The architecture of Israel is a fascinating subject that is connected strongly to its history. Israeli Architecture is the architecture that has developed in the Land of Israel since 1850; when the Land of Israel began to open to European influences and began building non-Arab; or traditional construction. Israeli architecture has three main sources of influence. Firstly, The import of external styles that were common at that time in the West; and were adapted to the conditions of the country and climate. Secondly, Attempts to “invent”, from thin-air; authentic Israeli architecture. And sometimes even attempts to invent/reproduce ancient biblical architecture. Last, an effort to produce a synthesis between local Arabic architecture and Western architecture.
Although the import of foreign styles has been established among Israeli architects in recent decades; efforts to create authentic local architecture cannot be underestimated. And the importance of local Arab architecture is not underestimated.
Also, The attitude of Jewish / Zionist / Israeli architects to the local Arab architecture knew its ups and downs; and was influenced quite a bit by the relationship of political forces and the security situation. Thus, for example, late-nineteenth-century Jewish architecture expresses contempt and condescension toward local architecture; much like the attitude of European architects operating here in the country. At the beginning of the twentieth century, the attitude changed.
The Architecture of Israel: A Dialogue With Different Styles
And Israeli architects are actually trying to learn from the local architecture and adopt elements from it into the buildings they designed. This attitude changed again towards the end of the 1920s, and especially in the 1930s when the conflict grew even stronger. The Jewish architects chose to disregard any manifestation of Orientalism, and the individuals who did so were widely criticized. During all those periods of distancing from the local Arab style; Israeli architects tended to adopt the styles prevalent in the Western countries at that time.
This was the case in the earliest period of Zionist architecture – Mikveh Israel; the Jewish neighborhoods of Jerusalem (including the Mishkenot Sha’ananim); and the Baron Edmond Rothschild colonies – which then had strong effects of rural French construction; colonial French construction and even German rural construction. This continued in the 1930s; when the Zionist movement adopted to its core the modernist style (International; Bauhaus; the white functional city); that began to take its first steps in Europe and the United States.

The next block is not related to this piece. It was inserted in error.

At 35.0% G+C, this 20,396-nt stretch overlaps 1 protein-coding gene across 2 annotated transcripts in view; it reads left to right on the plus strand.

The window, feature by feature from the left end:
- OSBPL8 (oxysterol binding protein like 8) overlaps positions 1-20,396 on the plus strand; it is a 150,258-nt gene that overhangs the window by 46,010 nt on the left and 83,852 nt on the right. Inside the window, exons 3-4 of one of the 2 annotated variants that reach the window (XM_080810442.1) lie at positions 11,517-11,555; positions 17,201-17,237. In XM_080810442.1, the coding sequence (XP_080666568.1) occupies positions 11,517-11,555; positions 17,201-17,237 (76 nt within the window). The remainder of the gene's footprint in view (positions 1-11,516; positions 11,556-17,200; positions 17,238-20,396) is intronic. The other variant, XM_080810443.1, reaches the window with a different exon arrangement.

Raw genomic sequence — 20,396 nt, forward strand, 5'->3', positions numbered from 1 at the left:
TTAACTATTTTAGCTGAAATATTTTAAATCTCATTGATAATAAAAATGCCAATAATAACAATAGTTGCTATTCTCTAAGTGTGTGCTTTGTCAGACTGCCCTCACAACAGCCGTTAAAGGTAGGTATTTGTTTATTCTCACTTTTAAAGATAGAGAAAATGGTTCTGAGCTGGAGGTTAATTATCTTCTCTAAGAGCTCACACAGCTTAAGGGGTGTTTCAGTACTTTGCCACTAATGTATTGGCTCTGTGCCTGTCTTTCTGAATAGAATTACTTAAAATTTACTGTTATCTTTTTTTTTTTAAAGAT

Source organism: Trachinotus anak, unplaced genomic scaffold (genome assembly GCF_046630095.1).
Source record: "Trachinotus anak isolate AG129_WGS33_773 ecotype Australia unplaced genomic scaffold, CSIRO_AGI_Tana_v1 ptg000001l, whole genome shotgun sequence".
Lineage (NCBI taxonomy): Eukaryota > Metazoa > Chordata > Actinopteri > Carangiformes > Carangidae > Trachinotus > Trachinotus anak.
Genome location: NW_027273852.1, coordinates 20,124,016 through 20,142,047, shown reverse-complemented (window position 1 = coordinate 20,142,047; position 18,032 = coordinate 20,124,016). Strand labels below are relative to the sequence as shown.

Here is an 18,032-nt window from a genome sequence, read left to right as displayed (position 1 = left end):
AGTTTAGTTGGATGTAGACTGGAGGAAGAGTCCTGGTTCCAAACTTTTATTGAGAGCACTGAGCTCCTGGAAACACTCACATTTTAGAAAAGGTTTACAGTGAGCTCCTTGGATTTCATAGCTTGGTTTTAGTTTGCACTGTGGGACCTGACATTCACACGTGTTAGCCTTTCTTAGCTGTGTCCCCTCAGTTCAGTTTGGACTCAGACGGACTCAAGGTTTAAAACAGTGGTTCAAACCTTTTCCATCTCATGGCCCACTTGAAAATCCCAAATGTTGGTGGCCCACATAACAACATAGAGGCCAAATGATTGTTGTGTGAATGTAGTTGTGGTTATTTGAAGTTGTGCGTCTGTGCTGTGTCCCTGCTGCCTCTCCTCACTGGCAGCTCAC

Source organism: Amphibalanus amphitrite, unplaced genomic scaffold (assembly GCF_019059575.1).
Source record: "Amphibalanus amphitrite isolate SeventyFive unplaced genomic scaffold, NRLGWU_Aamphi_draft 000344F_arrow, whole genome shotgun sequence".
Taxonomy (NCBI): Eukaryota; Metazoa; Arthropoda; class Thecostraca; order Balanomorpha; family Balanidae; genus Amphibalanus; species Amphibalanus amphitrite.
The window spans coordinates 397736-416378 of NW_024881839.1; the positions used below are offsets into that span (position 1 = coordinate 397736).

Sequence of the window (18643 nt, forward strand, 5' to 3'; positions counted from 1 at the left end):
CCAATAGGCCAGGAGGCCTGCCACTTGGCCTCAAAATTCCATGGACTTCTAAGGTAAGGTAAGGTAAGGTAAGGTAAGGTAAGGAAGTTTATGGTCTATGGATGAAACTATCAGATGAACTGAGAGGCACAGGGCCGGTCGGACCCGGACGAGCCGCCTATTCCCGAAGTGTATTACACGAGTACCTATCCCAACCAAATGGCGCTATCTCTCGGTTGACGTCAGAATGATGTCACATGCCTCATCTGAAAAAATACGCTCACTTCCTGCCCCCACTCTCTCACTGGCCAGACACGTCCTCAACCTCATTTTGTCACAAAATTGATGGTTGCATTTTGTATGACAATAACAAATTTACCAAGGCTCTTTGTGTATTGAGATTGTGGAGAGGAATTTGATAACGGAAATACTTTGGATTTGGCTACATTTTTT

The Architecture of Israel: Changes in Style After 1948
After the founding of the state; Israeli architects tended to embrace, once again, the brutalism that grew in the Western world (including South America and Japan). And then again, in the 1980s; we find again, and more specifically; the European / American influence on local architecture. In contrast, in most periods where the presence of Arab / local architecture was evident in the works of Israeli architects – and effort can also be made to produce local and unique architectural language. For example, in the Second Aliyah; with buildings such as the Technion and the Herzliya Hebrew Gymnasium; In the 1950s and 1960s (parallel to the adoption of brutalism); with unique buildings such as the Municipality of Bat Yam, the Dubiner House, and more.
Even during the 1930s, during one of the most prominent periods of Arab-Jewish relations; when most of the architects completely adopted modernist architecture and completely ignored Arab architecture; some architects were still trying to produce a synthesis. To the West (and that even matched their political views); Thus producing local and unique Israeli architecture. The most prominent of these was Erich Mendelsohn.
The Architecture of Israel: After the 1967 Six-Day War
Only after the 1967 victory did Israeli architecture’s attitude change to that of Arabic; and in the 1970s many mentions of local Arab architecture appeared in the new Jewish neighborhoods of Jerusalem and elsewhere. During the First Intifada, these quotes disappeared almost entirely; and reappeared only after the Oslo Accords – in order to disappear again with the outbreak of the Second Intifada.